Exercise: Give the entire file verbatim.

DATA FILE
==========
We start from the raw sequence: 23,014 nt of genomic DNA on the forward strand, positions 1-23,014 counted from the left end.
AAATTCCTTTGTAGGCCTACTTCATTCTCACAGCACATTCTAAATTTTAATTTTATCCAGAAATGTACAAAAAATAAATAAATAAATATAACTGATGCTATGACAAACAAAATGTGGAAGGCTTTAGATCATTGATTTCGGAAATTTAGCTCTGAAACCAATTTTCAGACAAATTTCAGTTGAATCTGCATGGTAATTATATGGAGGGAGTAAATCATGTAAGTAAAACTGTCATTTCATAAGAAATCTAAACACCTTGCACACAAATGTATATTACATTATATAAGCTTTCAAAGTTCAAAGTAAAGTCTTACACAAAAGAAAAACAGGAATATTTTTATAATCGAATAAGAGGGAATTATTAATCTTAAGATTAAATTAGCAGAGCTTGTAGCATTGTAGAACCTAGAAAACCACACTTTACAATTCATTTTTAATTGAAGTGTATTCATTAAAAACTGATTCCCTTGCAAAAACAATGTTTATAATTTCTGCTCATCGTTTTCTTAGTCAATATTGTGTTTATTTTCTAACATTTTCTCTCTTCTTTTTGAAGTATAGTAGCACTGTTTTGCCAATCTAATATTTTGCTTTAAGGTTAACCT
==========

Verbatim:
We start from the raw sequence: 23,014 nt of genomic DNA on the forward strand, positions 1-23,014 counted from the left end.
AAATTCCTTTGTAGGCCTACTTCATTCTCACAGCACATTCTAAATTTTAATTTTATCCAGAAATGTACAAAAAATAAATAAATAAATATAACTGATGCTATGACAAACAAAATGTGGAAGGCTTTAGATCATTGATTTCGGAAATTTAGCTCTGAAACCAATTTTCAGACAAATTTCAGTTGAATCTGCATGGTAATTATATGGAGGGAGTAAATCATGTAAGTAAAACTGTCATTTCATAAGAAATCTAAACACCTTGCACACAAATGTATATTACATTATATAAGCTTTCAAAGTTCAAAGTAAAGTCTTACACAAAAGAAAAACAGGAATATTTTTATAATCGAATAAGAGGGAATTATTAATCTTAAGATTAAATTAGCAGAGCTTGTAGCATTGTAGAACCTAGAAAACCACACTTTACAATTCATTTTTAATTGAAGTGTATTCATTAAAAACTGATTCCCTTGCAAAAACAATGTTTATAATTTCTGCTCATCGTTTTCTTAGTCAATATTGTGTTTATTTTCTAACATTTTCTCTCTTCTTTTTGAAGTATAGTAGCACTGTTTTGCCAATCTAATATTTTGCTTTAAGGTTAACCT